Defendant also told the grand jury about further discussions he had with Silas in the days between the explosion and his grand jury appearance. But he stated he never discussed fabricating a story with Silas. Defendant testified at his trial he had no knowledge of any auto theft ring when he gave his grand jury testimony.
To some extent a number of defendant's assignments overlap so that not all will be separately discussed.
I. Claims relating to the grand jury which indicted defendant.
In the first of three parts to defendant's challenge to the grand jury which indicted him, he contends his constitutional rights were violated because lawyers were by statute excluded from service on the grand jury which indicted him.
Our Code provisions for grand jury selection and service are intertwined with similar provisions for petit jury service. §§ 609.1, 609.2, The Code. Section 607.2 in part provides exemptions for practicing attorneys from jury duty. Defendant attempted to defend against the charge, in part on a claim that any information he received about the bank explosion was derived from attorney-client communications. He believes attorneys represent a significant and important segment of the public community which should be represented on grand juries.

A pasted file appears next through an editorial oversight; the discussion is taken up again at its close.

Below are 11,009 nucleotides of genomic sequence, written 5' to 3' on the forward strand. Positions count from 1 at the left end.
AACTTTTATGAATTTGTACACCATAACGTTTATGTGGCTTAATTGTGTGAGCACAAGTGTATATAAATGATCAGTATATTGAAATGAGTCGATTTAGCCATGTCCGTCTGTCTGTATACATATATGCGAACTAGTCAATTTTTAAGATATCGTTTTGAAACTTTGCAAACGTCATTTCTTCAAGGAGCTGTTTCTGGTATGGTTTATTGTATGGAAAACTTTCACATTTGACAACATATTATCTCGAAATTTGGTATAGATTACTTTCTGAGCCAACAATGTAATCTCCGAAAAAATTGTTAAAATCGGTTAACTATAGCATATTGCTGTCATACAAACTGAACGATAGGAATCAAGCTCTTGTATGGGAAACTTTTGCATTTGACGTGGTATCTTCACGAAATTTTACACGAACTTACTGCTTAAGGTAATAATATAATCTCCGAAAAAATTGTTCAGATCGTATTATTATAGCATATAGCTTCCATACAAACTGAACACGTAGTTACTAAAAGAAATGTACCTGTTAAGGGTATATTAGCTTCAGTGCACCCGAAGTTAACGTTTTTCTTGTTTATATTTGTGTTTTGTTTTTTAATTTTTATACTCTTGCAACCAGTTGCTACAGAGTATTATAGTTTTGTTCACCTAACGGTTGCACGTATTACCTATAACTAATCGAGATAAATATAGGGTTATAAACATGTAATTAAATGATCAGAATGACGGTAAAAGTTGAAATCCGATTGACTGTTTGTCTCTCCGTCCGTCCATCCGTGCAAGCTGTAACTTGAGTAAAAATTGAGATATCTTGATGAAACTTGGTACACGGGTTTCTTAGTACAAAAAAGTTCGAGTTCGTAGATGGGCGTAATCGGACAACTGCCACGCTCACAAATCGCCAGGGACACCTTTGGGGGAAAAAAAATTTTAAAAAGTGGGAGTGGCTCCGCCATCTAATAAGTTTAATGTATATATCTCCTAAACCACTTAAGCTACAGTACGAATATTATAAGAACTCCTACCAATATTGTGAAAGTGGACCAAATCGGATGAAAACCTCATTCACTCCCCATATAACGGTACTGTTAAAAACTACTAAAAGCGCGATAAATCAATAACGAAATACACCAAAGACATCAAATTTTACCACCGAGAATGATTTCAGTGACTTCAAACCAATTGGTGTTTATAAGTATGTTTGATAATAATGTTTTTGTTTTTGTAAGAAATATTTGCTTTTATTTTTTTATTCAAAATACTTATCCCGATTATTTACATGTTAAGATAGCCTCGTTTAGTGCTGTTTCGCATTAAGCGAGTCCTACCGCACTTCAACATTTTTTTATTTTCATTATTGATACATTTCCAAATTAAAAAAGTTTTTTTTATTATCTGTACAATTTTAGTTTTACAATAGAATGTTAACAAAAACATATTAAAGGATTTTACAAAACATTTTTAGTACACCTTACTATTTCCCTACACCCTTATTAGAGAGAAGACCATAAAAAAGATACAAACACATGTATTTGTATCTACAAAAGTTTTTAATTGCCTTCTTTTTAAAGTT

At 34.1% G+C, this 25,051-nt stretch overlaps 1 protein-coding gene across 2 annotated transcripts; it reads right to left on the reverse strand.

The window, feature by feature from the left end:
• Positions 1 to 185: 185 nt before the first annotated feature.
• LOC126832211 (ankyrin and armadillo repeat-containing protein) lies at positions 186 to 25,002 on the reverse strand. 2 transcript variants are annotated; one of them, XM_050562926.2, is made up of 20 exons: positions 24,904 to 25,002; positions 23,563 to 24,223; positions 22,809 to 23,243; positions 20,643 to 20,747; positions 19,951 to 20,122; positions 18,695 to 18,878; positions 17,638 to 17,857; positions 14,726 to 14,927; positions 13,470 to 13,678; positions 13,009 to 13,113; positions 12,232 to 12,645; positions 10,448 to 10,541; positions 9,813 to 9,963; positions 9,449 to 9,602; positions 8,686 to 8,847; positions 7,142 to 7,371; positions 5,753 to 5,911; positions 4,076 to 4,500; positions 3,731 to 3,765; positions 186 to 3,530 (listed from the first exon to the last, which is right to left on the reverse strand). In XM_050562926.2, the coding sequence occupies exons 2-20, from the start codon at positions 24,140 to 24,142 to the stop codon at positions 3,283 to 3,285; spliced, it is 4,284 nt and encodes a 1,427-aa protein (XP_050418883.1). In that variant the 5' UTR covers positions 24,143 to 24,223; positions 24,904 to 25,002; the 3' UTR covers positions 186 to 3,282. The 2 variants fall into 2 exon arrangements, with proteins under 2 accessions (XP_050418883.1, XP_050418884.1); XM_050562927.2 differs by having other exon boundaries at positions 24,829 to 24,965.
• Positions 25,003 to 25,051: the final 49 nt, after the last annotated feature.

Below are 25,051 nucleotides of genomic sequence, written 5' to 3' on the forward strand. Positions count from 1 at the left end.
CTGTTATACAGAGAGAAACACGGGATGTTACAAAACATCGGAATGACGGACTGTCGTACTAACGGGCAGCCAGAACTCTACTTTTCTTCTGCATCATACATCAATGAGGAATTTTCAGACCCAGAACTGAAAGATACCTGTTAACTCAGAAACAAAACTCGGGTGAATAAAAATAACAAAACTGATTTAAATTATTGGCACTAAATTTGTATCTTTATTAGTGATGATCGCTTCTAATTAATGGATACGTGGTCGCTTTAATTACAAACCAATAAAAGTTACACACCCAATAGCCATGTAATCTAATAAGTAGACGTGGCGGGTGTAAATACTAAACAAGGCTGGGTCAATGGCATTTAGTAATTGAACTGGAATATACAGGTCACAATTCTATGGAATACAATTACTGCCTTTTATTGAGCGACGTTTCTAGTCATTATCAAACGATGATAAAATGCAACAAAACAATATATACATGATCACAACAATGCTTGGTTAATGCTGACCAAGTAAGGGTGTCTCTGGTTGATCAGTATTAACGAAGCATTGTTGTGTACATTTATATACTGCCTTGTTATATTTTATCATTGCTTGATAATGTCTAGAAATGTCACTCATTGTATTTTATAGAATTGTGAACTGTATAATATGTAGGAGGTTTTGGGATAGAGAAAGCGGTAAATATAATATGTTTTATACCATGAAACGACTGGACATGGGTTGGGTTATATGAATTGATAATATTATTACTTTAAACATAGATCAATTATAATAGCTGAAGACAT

We have recently rejected similar complaints relating to other statutory exemptions. Although our recent cases related to petit jury duty, the rationale remains the same. In State v. Brewer, 247 N.W.2d 205, 210 (Iowa 1977) we considered a constitutional challenge to the exemption from jury duty of persons over 65:
"The controlling interest is a defendant's right to a fair and impartial jury and not to any particular jury. (Authorities.) The State has a rational basis for its special exclusion of persons over 65. Defendant has not shown the excluded class has any special perspective not attainable from the balance of the community. His claim the jury panel was not representative of a cross section of the community is without merit." See also State v. Williams, 264 N.W.2d 779, 781-782 (Iowa 1978).
We similarly reject defendant's contention lawyers must be included on a grand
jury. We find no basis for assuming their absence from the panel infringed upon any of defendant's constitutional rights.